Each year, hunters suffer severe – and sometimes fatal – injuries after falling from tree stands. Kelly Merz, a spinal cord injury recreational therapist at Mary Free Bed, said that spinal cord and traumatic brain injuries are two of the most serious injuries that can occur – but they can be avoided if hunters take the appropriate precautions.
“Accidents happen because hunters are not following the proper guidelines or using the right safety equipment,” Merz explained. “Some fail to use safety harnesses or to tether them properly when they are climbing into or out of a tree stand. Others are climbing with a bow or gun or cup of coffee in their hand or reaching out to a previously reliable tree branch that has weakened over time.
“Falls can happen to novice hunters in their 20s or experienced hunters in their 60s. But there are precautions you can take to lessen the likelihood of an accident – and to increase the likelihood that medical help will reach you if you need it.”
• Always use a safety harness if you plan to use a tree stand. “Some hunters feel harnesses are too expensive or an unnecessary bother,” she noted. “After all, if you’ve been hunting without one for 30 years, why change? But the DNR agrees with us on this – if you are in a tree stand, you need to be in a safety harness. Each season, make sure it is in good working order.”
• Check the stand before the first hunt. “Many times, hunters are using a tree stand that their grandfather built or that they built 10 years ago,” Merz said. “Rungs can weaken over time, platforms can be compromised. It’s important to check the stand before you start the season.”
• Move equipment safely. “Most accidents happen when you are climbing into or out of a stand,” she cautioned. “It’s a good idea to haul your gear, rather than carry it. Remember to unload your gun or secure your bow before hauling.”
• Stay tethered in the stand. “It’
• Have a communication plan in place. “It’
Merz said that Mary Free Bed treats an average of three victims of hunting accidents annually for the past three years. The average length of stay fluctuates with the severity of the injury, but can range from 4-12 weeks. Most want to get back to the sport of hunting as soon as they are safely able to do so.
“There are a lot of different options available to hunters with paraplegia or tetraplegia due to a spinal cord injury,” Merz said. “There is an amazing amount of adaptive equipment available. Additionally, hunters can use special permits and vehicles that will allow them to return safely to the activity that they love.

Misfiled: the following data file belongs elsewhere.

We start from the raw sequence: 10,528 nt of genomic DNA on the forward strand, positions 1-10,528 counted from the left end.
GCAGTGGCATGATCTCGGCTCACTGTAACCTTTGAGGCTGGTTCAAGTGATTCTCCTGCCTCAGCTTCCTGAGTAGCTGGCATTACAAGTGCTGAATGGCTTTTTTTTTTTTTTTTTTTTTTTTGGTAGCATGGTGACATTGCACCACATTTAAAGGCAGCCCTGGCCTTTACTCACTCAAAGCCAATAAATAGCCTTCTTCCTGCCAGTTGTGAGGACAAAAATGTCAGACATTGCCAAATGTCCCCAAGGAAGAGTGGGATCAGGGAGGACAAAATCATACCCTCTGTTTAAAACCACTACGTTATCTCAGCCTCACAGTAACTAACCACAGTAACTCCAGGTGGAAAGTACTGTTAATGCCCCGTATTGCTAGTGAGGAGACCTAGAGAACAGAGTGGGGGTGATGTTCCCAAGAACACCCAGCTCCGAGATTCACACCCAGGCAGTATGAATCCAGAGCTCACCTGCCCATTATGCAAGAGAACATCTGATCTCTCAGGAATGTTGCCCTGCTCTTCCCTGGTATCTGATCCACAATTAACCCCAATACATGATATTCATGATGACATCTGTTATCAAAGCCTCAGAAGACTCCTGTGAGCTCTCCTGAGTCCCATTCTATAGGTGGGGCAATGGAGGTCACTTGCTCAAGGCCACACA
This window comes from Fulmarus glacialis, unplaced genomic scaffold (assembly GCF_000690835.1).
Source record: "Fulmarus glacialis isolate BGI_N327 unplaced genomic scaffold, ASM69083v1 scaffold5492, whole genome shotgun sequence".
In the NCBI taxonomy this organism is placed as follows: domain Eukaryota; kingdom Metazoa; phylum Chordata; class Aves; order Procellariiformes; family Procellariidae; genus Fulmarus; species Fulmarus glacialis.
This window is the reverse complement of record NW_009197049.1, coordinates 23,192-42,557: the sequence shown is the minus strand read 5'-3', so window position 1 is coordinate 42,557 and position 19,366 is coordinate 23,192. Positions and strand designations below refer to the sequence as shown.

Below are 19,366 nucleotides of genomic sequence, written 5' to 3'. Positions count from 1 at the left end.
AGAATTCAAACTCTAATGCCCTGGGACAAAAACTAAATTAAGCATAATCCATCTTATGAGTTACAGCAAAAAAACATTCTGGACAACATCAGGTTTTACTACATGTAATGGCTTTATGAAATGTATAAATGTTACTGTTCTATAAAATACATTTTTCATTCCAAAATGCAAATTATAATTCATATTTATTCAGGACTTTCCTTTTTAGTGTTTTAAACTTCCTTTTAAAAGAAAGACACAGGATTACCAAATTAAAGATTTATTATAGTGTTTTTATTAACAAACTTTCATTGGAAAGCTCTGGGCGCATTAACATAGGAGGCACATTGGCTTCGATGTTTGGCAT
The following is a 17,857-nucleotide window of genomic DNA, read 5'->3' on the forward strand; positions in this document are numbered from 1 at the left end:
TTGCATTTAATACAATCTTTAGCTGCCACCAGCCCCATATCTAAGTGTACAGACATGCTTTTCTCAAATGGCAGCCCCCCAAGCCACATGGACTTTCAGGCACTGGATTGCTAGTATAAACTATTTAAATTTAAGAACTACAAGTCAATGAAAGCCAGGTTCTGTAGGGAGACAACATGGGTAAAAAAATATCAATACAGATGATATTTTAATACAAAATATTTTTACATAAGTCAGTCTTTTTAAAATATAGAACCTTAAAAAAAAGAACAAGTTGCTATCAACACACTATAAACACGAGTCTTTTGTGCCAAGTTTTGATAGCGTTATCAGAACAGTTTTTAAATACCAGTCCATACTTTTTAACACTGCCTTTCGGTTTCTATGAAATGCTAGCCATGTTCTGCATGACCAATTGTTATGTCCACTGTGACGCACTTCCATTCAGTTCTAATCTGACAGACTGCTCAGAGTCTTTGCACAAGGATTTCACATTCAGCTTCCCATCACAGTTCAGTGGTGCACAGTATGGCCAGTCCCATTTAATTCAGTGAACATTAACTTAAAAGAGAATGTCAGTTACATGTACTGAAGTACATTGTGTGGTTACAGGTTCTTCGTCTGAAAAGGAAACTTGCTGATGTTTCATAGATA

“No two spinal cord injuries are the same, and no two people will recover in the same way. At Mary Free Bed, we focus our therapy on the individual and their needs to identify the best equipment and protocols.”
Merz noted that:
• Hunters who are unable to walk more than 200 feet can qualify for permits to hunt from a standing vehicle or an off-road vehicle. Mary Free Bed regularly helps patients with the permitting process.
• Adaptive hunting equipment is now widely available. Merz noted that gun and crossbow supports and tripods are fairly common for disabled hunters. New devices are also available for hunters with tetraplegia who are unable to support a gun.
• Adaptive tree stands using lifts or ratchet systems are also available.
• Mary Free Bed also works with families to show them how to safely lift or assist their disabled hunter safely.
For more information on Mary Free Bed’s adaptive hunting resources, please contact Merz at firstname.lastname@example.org.
The Michigan Department of Natural Resources has additional recommendations for tree stand safety at 1.usa.gov/qteH9I.
About Mary Free Bed
Founded more than 100 years ago, Mary Free Bed Rehabilitation Hospital is an 80-bed, not-for-profit, acute rehabilitation center. Its mission is to restore hope and freedom through rehabilitation to people with disabilities. Mary Free Bed offers comprehensive inpatient and outpatient rehabilitation for children and adults using an interdisciplinary approach. Also available are numerous specialty programs designed to increase the quality of life and independence of people with disabilities. For more information about Mary Free Bed Rehabilitation Hospital, please visit www.maryfreebed.com, or call 800.528.8989.
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